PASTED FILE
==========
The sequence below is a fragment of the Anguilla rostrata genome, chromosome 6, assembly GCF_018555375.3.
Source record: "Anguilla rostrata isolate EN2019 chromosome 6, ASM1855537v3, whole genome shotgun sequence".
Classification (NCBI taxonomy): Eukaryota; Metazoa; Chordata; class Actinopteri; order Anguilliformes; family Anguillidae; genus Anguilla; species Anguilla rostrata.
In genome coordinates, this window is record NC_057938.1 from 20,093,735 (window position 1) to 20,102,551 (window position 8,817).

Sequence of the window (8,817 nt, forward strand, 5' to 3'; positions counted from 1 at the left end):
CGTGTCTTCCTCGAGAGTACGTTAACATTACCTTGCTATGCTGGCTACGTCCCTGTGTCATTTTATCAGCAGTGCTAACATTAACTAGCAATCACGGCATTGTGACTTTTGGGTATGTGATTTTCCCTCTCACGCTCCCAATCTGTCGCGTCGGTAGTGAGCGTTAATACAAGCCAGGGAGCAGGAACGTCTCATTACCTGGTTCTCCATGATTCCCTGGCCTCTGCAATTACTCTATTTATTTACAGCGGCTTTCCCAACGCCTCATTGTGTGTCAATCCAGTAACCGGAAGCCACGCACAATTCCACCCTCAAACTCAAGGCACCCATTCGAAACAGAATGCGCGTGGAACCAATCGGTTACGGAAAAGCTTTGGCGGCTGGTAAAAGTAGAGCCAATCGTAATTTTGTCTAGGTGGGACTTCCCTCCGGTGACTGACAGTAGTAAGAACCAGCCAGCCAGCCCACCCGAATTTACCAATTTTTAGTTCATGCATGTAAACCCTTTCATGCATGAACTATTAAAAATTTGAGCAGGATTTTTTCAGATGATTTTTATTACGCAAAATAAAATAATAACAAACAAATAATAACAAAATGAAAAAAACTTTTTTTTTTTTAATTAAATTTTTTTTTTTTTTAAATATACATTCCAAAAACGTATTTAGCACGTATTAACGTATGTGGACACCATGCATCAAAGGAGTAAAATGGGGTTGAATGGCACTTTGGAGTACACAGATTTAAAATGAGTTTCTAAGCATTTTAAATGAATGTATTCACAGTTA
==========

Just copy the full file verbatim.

The sequence below is a fragment of the Anguilla rostrata genome, chromosome 6, assembly GCF_018555375.3.
Source record: "Anguilla rostrata isolate EN2019 chromosome 6, ASM1855537v3, whole genome shotgun sequence".
Classification (NCBI taxonomy): Eukaryota; Metazoa; Chordata; class Actinopteri; order Anguilliformes; family Anguillidae; genus Anguilla; species Anguilla rostrata.
In genome coordinates, this window is record NC_057938.1 from 20,093,735 (window position 1) to 20,102,551 (window position 8,817).

Sequence of the window (8,817 nt, forward strand, 5' to 3'; positions counted from 1 at the left end):
CGTGTCTTCCTCGAGAGTACGTTAACATTACCTTGCTATGCTGGCTACGTCCCTGTGTCATTTTATCAGCAGTGCTAACATTAACTAGCAATCACGGCATTGTGACTTTTGGGTATGTGATTTTCCCTCTCACGCTCCCAATCTGTCGCGTCGGTAGTGAGCGTTAATACAAGCCAGGGAGCAGGAACGTCTCATTACCTGGTTCTCCATGATTCCCTGGCCTCTGCAATTACTCTATTTATTTACAGCGGCTTTCCCAACGCCTCATTGTGTGTCAATCCAGTAACCGGAAGCCACGCACAATTCCACCCTCAAACTCAAGGCACCCATTCGAAACAGAATGCGCGTGGAACCAATCGGTTACGGAAAAGCTTTGGCGGCTGGTAAAAGTAGAGCCAATCGTAATTTTGTCTAGGTGGGACTTCCCTCCGGTGACTGACAGTAGTAAGAACCAGCCAGCCAGCCCACCCGAATTTACCAATTTTTAGTTCATGCATGTAAACCCTTTCATGCATGAACTATTAAAAATTTGAGCAGGATTTTTTCAGATGATTTTTATTACGCAAAATAAAATAATAACAAACAAATAATAACAAAATGAAAAAAACTTTTTTTTTTTTAATTAAATTTTTTTTTTTTTTAAATATACATTCCAAAAACGTATTTAGCACGTATTAACGTATGTGGACACCATGCATCAAAGGAGTAAAATGGGGTTGAATGGCACTTTGGAGTACACAGATTTAAAATGAGTTTCTAAGCATTTTAAATGAATGTATTCACAGTTA